The Sunday Magazine: The Girlfriend Experience

There is so much good television across so many platforms it is hard to keep up with it. It sometimes like television series are becoming as numerous as new perfume releases. What often happens is when a few are dropped all at the same time one or two get forgotten about. Which is where my readers come in. Outside of perfume correspondence the highest number of reactions I receive are on my writing in this column on my television habit. I think it is an outgrowth of what we used to call water-cooler television where we would talk about an episode with our co-workers in front of the water dispenser. Now via e-mail, Facebook, Twitter, and Instagram we don’t have to wait for the next day we can watch and then go look for reactions elsewhere. The latest recommendation I received was on my review of the new book “Fly Me” by author Daniel Riley. I praised it for melding multiple styles into a compelling story. Which led a reader to send me an e-mail asking if I had watched the Starz series The Girlfriend Experience. I have now.

Riley Keough as Christine Reade

I was interested because of Executive Producer Steven Soderbergh. Mr. Soderbergh’s introduction to the world was his 1989 movie “sex, lies, and videotape”. That movie explored the closely intertwined nature of psychosis and sexuality. It was unique in its unflinching ability to allow the camera not to blink when things got uncomfortable. Mr. Soderbergh has gone to have a varied career with occasional forays back into this topic. One of those was an experimental film 2009 called The Girlfriend Experience. Using the hand-held faux-documentary style of filmmaking he follows a high-priced escort who offers her clients “the girlfriend experience” (GFE) where she provides companionship for days along with sex. This all takes place in the days leading up to the 2008 US Presidential election. It was a fascinating psychosexual context mixed with politics. If there was a consistent criticism it was that it felt like two different movies at the same time.

Steven Soderbergh

If Mr. Soderbergh was desiring to make a multi-layered story using differing styles the big screen was probably not the best place for it. The current television world was. In April of 2016 The Girlfriend Experience premiered. This story follows the life of a young law school graduate, Christine Reade, as she begins her internship at a prestigious Chicago law firm. One night she meets her classmate Avery and finds out she is making a living by providing the GFE through an escort agency. Christine tags along and eventually begins her career in the GFE business. Like the earlier Soderburgh movie this television version also melds many different storylines all tenuously connected; especially early on. There is the story of a sex worker keeping her profession private. There is a corporate espionage story. There is a psychotic stalker story. There is a twisted story about family. Finally, each of the sexual encounters play like little vignettes all on their own. Each are done where the camera is unrelenting with its view of it. They all eventually coalesce into a final payoff.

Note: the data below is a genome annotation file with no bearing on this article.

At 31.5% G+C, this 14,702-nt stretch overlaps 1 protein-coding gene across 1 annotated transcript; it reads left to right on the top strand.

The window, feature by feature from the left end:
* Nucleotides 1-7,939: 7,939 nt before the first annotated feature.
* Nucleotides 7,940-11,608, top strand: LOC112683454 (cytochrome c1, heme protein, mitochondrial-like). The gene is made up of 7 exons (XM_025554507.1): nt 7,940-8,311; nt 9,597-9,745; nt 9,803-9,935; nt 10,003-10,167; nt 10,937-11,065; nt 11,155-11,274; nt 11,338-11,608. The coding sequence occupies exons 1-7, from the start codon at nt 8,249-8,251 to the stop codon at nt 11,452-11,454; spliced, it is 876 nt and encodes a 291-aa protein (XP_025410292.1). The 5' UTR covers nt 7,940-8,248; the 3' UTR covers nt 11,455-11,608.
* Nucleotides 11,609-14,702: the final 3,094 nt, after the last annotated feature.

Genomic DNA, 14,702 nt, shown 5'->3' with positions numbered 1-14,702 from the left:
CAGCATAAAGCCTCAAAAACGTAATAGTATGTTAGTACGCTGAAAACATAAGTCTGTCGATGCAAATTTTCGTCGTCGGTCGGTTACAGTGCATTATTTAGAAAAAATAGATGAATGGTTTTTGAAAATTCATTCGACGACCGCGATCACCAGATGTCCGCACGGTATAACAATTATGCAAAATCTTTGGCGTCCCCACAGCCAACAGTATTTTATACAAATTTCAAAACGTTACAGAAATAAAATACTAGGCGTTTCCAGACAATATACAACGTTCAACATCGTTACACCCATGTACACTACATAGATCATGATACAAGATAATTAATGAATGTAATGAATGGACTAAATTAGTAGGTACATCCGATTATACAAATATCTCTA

The Girlfriend Experience thrives because of actress Riley Keough who manages to navigate the potential acting pitfalls of a narrative as dense is this with aplomb. Much of the work she is asked to do is done without dialogue as her facial expressions and her eyes do more storytelling than anything passing her lips. This is her first large role and it is a fantastic performance which I hope is a springboard to other things.

Her performance is particularly remarkable over the final two episodes where Christine returns home for her parent’s 30th anniversary party. Which leads to the final episode where we learn where all of this leaves her with a final scene that indicates it all might have been for nothing.

If you are looking for something to binge The Girlfriend Experience is very worthy of a few hours of your time.

Mark Behnke